Following the dissolution of his business partnership with Amer Abouwardah, the owner of Oceano Bistro in Clayton, Ben Bishop Jr. sought to transform the Chesterfield location of the upscale seafood spot into a more laid-back, meat-and-potatoes eatery. The result is Bishop's Post (16125 Chesterfield Parkway West, Chesterfield; 636-536-9404), named after Bishop and the founder of Chesterfield, Justus Post.
Read the restaurant's website, and one gets the impression that this is a down-home Americana joint where the fried chicken sizzles and the meatloaf is Mom's secret recipe. Walk into Bishop's Post, however, and it still looks very similar to the sleek Oceano.
From the neutral color palette and stone walls to the stunningly beautiful patio, the space is certainly comfortable. The only thing that seems to have been made-under are the staff's uniforms — high-waisted jeans and T-shirts emblazoned with the words "classic comfort fare." The outfits would be appropriate for a fast-casual smokehouse, but they seemed out of place at a spot that charges $32 for entrées. This is just the first hint that Bishop's Post is not yet a fully formed concept, and it proved confusing.
Bishop's Post's menu does not help clarify matters — in fact, it muddies the waters further. Developed by executive chef Dave Rook, the offerings are part country club, part dated steak house. While to some minds that might be "classic," ahi tuna and quail breast don't exactly scream "comfort" either. That it misses the mark conceptually is less problematic, however, than the many errors of execution I encountered.
The appetizers were the highlights of the meal. The beef-tenderloin bruschetta was like a miniature, open-face steak sandwich. Thin slices of rare tenderloin — so soft they melted like butter — were placed atop sharp, melted Gruyère cheese and caramelized onions on a crostini. It came served with an entire head of roasted garlic to spread over the steak.
The sweet-corn and roasted green-chile tamale was also excellent. The moist, sweet masa was smothered in smoky pulled pork and a spicy, green-chile-flecked ranchero sauce, then finished with a sprinkle of queso fresco. Bishop's Post captured the tomato-vinegar flavor of St. Louis barbecue on the spareribs, which were meaty and soft. They didn't have much smoke, however, and it was impossible to discern the dry rub through the sauce.
The entreés, on the other hand, were plagued with problems. Although not exactly seasonal, the Maple Leaf Farms duck breast was cooked to a perfect medium rare and paired well with its sun-dried cherry port-wine reduction. Yet the accompanying bacon sweet potato hash tasted old, as if it had been cooked several days earlier, rewarmed and plopped on the plate. The boneless quail breast medallions also had the taste of old meat, though it was masked by mushrooms and leeks sautéed with a white-wine butter sauce. A side of fried spaghetti, tossed with a generous amount of Parmesan cheese, was creamy and delicious, but it lacked the caramelized texture that I would have expected from a pan-fried pasta.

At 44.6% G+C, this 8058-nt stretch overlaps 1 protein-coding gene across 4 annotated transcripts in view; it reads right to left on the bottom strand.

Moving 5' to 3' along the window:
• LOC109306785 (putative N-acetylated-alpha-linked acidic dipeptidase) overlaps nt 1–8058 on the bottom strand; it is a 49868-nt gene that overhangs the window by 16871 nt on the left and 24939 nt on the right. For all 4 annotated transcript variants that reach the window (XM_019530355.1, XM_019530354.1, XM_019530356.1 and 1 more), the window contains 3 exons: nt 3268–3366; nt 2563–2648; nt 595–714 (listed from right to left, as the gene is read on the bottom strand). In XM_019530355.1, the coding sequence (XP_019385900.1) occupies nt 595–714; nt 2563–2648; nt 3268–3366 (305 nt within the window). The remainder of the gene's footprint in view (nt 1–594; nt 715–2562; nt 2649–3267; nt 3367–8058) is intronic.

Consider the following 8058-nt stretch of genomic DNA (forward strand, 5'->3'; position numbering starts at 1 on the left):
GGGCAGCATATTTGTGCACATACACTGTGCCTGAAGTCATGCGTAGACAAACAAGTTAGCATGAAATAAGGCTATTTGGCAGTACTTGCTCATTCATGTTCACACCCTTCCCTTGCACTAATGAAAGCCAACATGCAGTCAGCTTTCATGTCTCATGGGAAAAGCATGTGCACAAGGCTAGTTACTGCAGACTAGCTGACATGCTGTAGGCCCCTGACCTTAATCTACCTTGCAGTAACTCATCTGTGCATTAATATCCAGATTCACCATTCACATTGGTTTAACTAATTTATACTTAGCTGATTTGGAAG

The jumbo sea scallops were overcooked, bordering on rubbery. The accompanying jalapeño-white-cheddar potato pancakes were nothing more than tan mashed-potato discs — and cold ones at that. The pork rib chop was so undercooked it was almost raw, and its Budweiser bacon gravy was one-dimensional (all savory, with no spice or brightness). The caramelized onions would have helped this, but there were barely any on the plate. I must, however, give credit to Bishop's Post for having some of the best mac & cheese around. Served as a side dish to the pork, this bubbling crock of cheese, butter and toasted breadcrumbs was a decadent treat.
I finished the meal with average gooey butter cake, topped with vanilla ice cream and what seemed very much like Cool Whip. Unfortunately, the cake was served so cold that it took away from the creaminess that makes this classic St. Louis treat so special.
I have a policy of not reviewing food that I take to go (it's just not fair to judge something after it has been sitting in a box), but the execution errors on my carryout items were so egregious that they warrant mentioning. My first visit was cut slightly short by our fussy, nine-month-old dining companion, and we asked to take our dessert — bread pudding — to go. Craving a bite before we drove off, we opened the box to find it nearly frozen. On my second visit, I ordered the lamb lollipops for my partner, who skipped dinner to babysit. The lamb was grill-marked but raw inside, and its breadcrumb coating was a mushy paste. Both items ended up in the garbage.
It's clear that Bishop's Post is still finding its voice. Until then, I'm afraid diners will find little comfort in these "classics."
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